Despite these challenges, there are people and programs out there to help. Deliduka is one of those people. She leads an effort that helps kinship families navigate the maze of safety net programs available in healthcare, education, and nutrition, and alleviate some of the stress for these families. “I don’t take funds from government agencies, but I still do what I can to get the word out about the financial assistance that is available to kinship families,” explains Deliduka. But her efforts aren’t limited to financial help. “We’re doing everything we can to make sure our grandchildren stay connected to their families, but it’s not always easy. That’s why community and government support is so important.”

Lindy Hiatt-Hecox and grandson, Dylan.

While all kinship families could use support from time to time, it is particularly vital for those in low-wage, non-union jobs, and single mothers, like Lindy Hiatt-Hecox’s daughter.

After more than three decades of teaching reading in the Chicago suburbs, Hiatt-Hecox looked forward to spending retirement with her husband. She imagined a life filled with extended travel and thrilling spontaneity. But when her daughter was having a tough time making ends meet, Hiatt-Hecox willingly put her plans on hold so she could help her daughter with living expenses and the care of her grandson, who was then only six months old. Some five years later, Hiatt-Hecox’s home is filled with toys and her calendar is packed with child-related appointments.

“It’s not how I imagined spending retirement,” says Hiatt-Hecox. “But, I love my daughter and grandson and want what is best for them. The arrangement does present challenges, however.”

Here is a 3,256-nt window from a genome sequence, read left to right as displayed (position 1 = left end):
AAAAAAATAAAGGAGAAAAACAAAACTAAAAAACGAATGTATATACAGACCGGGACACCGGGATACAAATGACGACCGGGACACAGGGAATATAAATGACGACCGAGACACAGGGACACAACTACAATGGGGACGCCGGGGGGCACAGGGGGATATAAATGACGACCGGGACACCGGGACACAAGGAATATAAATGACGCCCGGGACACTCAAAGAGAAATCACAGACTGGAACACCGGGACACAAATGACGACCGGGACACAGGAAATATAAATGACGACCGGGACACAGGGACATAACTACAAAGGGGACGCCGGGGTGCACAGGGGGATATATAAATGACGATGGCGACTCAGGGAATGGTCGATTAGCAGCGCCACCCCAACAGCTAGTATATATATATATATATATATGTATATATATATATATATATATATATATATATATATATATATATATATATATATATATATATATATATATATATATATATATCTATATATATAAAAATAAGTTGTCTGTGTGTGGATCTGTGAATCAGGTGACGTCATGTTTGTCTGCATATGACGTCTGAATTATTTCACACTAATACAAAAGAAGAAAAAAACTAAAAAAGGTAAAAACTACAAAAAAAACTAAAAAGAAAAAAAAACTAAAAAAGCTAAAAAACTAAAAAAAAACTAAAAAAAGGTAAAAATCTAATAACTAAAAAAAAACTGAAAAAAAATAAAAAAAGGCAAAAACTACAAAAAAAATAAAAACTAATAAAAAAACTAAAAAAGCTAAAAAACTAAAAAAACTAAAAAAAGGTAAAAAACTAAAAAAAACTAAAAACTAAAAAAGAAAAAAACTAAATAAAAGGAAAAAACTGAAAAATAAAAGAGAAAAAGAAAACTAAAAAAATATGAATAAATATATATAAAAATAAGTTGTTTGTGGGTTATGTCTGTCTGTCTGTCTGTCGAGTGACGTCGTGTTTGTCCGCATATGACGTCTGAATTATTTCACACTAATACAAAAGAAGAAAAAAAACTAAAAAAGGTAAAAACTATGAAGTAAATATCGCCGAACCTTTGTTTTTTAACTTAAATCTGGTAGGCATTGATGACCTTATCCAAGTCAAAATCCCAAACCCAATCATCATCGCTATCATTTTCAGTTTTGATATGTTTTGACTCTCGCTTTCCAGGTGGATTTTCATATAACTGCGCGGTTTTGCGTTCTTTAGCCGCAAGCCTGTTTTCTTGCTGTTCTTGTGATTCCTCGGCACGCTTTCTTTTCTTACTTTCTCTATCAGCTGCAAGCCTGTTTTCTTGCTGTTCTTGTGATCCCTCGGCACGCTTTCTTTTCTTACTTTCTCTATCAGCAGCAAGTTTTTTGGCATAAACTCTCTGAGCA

For starters, space is tight. A comfortable three-bedroom, two-bathroom house can feel a bit small when shared by three adults and a five-year-old boy. Secondly, conflict can arise when parenting styles between Grandma and Mom differ. And, finally, figuring out the household budget can be tricky.

Still, Hiatt-Hecox takes the difficulties in stride and focuses on the positive. “Some days I feel like I’m stuck between a rock and a hard place, but I’m glad my husband and I are in the position to help. I know I am lucky to be able to put my grandson to sleep at night and to see him at breakfast in the morning.”

Hiatt-Hecox notes post-retirement travel has not been delayed entirely. It has simply changed course. For example, she and her husband packed up a motor home and spent three weeks visiting National Parks in nine states, with her grandson in tow.

“You can retire from the classroom, but you never stop being a teacher. I enjoy being part of my grandson’s learning process and delight in watching him grow. Living in a multi-generational home isn’t always easy, but it does have its rewards,” explains Hiatt-Hecox.

And the multi-generational house may be expanding even further, as Hiatt-Hecox is preparing for her own mother to join the household in the near future. “The calendar will get fuller and so will my days, but somehow we will make it work,” she says.